Martha Stocker, Councillor of South Tyrol highlighted their successful education model, in which every community has its own school system instead of having bilingual schools. She said that this is a region strongly focusing on European issues, aware of its past and history,and it acts as an interface between countries. Ydwne Scarse from the Youth of European Nationalities presented the situation of Fryslan, where 92 % understands Frisian, but only 13 % can write, and presented some best practices, the European Capital of Culture being one of them, in which they used Frisian language and culture as an asset, creating a positive vibe. Wienke Reimer from Graenseforeningen, Denmark presented their innovatory project to form young minority leaders, called Minority Changemakers. Sebastian Wladarz, State Managing Director of East and Central German Association talked about Upper Silesia, where the German language attracts investors from German-speaking countries. However, the lack of a continuous education system from kindergarten to university obstructs Upper Silesia’s development into a flourishing minority language region. This would be necessary in order to exploit the full potential of the region.
In his concluding remarks Paul Videsott, Dean of the Faculty of Education of the Free University of Bozen pointed out that in Europe only 16 minorities number more than 300,000 members while 87 minorities less than 5000 members, and these small minorities should need parapolitical, societal interventions in order to survive. He also highlighted the positive role minorities can ave in the economical development of a region, which can be an element to bring on board the majority. He also considered the advantages of multilingualism an unique selling points for the majority.
On the second day of the conference Anna Magyar, rapporteur of the European Charter for Regional or Minority Languages in the Council of Europe presented the raport made for the 25th anniversary of the Charter, which is much more than an anniversary report, as it analyzes the challenges, results and presents best practices. Her goal was to have a sight on the regional level, because the practice is the most important, and the regional and local level has to have the tools to put the put the recommendations in practice.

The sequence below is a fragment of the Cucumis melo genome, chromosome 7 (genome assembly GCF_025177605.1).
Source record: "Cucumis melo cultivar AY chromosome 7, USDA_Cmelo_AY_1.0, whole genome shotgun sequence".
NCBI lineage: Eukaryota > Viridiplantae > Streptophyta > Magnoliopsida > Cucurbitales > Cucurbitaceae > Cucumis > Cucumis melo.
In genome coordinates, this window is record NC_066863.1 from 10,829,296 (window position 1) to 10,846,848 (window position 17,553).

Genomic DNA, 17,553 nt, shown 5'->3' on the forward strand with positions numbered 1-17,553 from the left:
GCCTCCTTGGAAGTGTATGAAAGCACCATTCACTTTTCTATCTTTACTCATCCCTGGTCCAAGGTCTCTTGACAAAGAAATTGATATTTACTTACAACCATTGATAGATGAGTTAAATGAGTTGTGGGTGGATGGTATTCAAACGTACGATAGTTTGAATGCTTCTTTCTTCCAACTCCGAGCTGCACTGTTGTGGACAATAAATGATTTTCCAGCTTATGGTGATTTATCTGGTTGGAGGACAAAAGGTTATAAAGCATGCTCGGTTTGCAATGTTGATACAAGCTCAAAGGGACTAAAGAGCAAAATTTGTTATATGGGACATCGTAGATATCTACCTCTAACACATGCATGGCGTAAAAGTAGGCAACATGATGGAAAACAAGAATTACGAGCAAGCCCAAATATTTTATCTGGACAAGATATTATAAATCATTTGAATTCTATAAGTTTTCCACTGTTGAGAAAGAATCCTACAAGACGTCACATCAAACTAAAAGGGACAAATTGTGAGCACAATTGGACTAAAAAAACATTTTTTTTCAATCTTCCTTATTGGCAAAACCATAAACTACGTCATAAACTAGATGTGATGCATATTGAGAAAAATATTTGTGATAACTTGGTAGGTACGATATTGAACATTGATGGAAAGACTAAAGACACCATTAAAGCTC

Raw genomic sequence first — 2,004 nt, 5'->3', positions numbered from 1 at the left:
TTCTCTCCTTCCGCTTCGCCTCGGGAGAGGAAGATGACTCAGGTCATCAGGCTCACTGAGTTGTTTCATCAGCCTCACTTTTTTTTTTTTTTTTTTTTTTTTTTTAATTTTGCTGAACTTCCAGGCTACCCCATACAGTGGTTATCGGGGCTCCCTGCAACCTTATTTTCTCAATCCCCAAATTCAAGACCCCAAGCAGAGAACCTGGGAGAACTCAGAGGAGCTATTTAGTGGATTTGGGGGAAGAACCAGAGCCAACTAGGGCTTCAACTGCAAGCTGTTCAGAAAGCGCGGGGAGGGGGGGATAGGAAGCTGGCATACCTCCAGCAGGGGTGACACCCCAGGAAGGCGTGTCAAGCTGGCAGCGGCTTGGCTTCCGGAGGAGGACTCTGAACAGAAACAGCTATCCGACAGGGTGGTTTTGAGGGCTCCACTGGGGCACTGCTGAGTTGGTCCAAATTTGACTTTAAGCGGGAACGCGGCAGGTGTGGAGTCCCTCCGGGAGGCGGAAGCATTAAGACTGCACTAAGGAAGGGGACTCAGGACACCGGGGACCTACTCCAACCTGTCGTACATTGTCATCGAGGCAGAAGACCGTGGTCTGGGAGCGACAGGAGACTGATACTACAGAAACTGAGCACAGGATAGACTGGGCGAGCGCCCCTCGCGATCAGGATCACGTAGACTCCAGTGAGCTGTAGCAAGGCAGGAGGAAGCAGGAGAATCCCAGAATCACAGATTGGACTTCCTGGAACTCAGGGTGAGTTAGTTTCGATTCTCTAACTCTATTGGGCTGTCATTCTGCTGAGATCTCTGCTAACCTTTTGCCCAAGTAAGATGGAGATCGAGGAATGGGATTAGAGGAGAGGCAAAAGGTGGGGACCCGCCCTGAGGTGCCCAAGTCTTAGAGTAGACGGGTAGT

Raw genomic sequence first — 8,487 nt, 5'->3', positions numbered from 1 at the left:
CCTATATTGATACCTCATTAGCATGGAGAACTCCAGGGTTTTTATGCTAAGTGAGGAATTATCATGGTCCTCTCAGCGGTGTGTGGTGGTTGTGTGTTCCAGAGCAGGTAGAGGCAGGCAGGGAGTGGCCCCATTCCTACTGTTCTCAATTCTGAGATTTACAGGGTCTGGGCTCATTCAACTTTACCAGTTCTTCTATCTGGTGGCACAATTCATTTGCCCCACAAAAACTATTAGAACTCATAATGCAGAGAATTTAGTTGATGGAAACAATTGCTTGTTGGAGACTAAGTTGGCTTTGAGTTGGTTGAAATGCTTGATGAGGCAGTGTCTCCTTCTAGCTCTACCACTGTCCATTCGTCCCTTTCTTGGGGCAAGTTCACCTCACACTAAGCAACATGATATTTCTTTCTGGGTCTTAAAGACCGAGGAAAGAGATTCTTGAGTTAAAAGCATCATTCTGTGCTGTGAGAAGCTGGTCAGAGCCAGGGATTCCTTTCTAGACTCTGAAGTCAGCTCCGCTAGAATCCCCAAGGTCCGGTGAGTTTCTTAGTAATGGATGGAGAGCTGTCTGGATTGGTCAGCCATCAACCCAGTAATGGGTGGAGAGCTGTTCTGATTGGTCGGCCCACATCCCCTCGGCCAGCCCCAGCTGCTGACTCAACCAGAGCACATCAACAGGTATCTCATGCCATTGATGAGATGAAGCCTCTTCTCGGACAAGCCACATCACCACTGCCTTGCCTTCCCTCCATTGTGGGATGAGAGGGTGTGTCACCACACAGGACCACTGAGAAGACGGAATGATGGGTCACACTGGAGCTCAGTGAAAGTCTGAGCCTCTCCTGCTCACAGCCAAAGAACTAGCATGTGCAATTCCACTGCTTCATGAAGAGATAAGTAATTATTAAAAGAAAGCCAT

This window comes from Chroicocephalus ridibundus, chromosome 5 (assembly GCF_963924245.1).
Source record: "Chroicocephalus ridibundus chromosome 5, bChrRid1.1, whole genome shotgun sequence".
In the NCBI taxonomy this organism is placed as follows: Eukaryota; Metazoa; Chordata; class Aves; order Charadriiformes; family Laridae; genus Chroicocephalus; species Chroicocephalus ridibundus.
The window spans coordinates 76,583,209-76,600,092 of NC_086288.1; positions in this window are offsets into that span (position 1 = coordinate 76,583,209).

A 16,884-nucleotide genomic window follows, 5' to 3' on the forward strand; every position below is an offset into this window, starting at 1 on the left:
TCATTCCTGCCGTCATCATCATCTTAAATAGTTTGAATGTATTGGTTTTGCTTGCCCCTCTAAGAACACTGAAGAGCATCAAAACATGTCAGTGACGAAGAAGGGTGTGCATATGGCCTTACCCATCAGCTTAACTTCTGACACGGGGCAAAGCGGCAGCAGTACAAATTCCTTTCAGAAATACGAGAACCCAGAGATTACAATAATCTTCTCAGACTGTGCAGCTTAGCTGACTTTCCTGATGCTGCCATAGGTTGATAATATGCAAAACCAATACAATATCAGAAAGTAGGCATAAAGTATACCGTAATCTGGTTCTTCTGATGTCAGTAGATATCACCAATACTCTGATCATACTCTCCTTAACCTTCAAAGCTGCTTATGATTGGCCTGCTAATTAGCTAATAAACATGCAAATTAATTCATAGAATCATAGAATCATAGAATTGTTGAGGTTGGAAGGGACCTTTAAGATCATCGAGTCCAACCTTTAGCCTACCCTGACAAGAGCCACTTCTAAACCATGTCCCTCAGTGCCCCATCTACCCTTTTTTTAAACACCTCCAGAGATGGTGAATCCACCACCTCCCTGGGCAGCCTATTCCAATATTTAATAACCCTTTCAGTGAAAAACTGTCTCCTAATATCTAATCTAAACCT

In the panel about the added value of bilingual and multilingual administration Daniel Alfreider presented how the small Ladin community is supported by the majority in South Tyrol: it has its own office, competence and school system, and its associations, music, sports, cultural activities are financed. He pointed out that this is a trilingual community also in the written form, street signs are trilingual and public administration also offers services in three languages. Óscar-Adriá Ibánez Ferreté from Plataforma per la Llengua presented the activity of the organisation working for the normalisation, revitalisation of the Catalan language, promoting linguistic rights in public administration, justice and business. 86 % of Catalan speakers use the Catalan in their relation to regional authorities, 82 % with local governments, but only 50 % with state administration located in Catalunya.
Former MEP Inaki Irazabalbeitia Fernandez presented the situation of the Basque language, spoken in three different regions, with different status in all three. In the Basque country’s public administration Basque is a service language and not a working language, and he presented their plans to change that. Sergiu Constantin, researcher on minority rights at Eurac Research talked about the importance of some contextual factors like the size and concentration of the speakers of a regional language, and also the approach of the state to language rights, which can be a territorial or linguistic approach (with thresholds), or the combination of the two.
The last panel presented cooperation methods and best practices in the field of language use. Dr. Michele Gazzola, lecturer at Ulster University said that in order to implement successfully multilingualism in public authorities, targeted policy instruments need to be used, which need to be evaluated through effective monitoring indicators. Dr. Colin Williams, professor at the University of Cardiff presented the revitalisation of the Welsh language as a positive example. Salvaging a language is good not only for the minorities, but for all, it is something that also the majority can take pride in, he said. Dr. Tom Moring, professor at the University of Helsinki talked about the dangers of smaller and lesser used languages lagging behind in the digital era, concluding that we need to put minority languages into digital mode: if they are not available online, they will die out.
In his concluding remarks FUEN president Loránt Vincze noted that the conference gave the participants lots of ideas to think about, and this kind of cooperation has to continue. „Minority rights and languages need some innovative approaches. If we try to change the perspective and approach the issue of language use in public administration from the perspective of good services and economic development, we may succeed easier and avoid the clashes with the majority” – he said.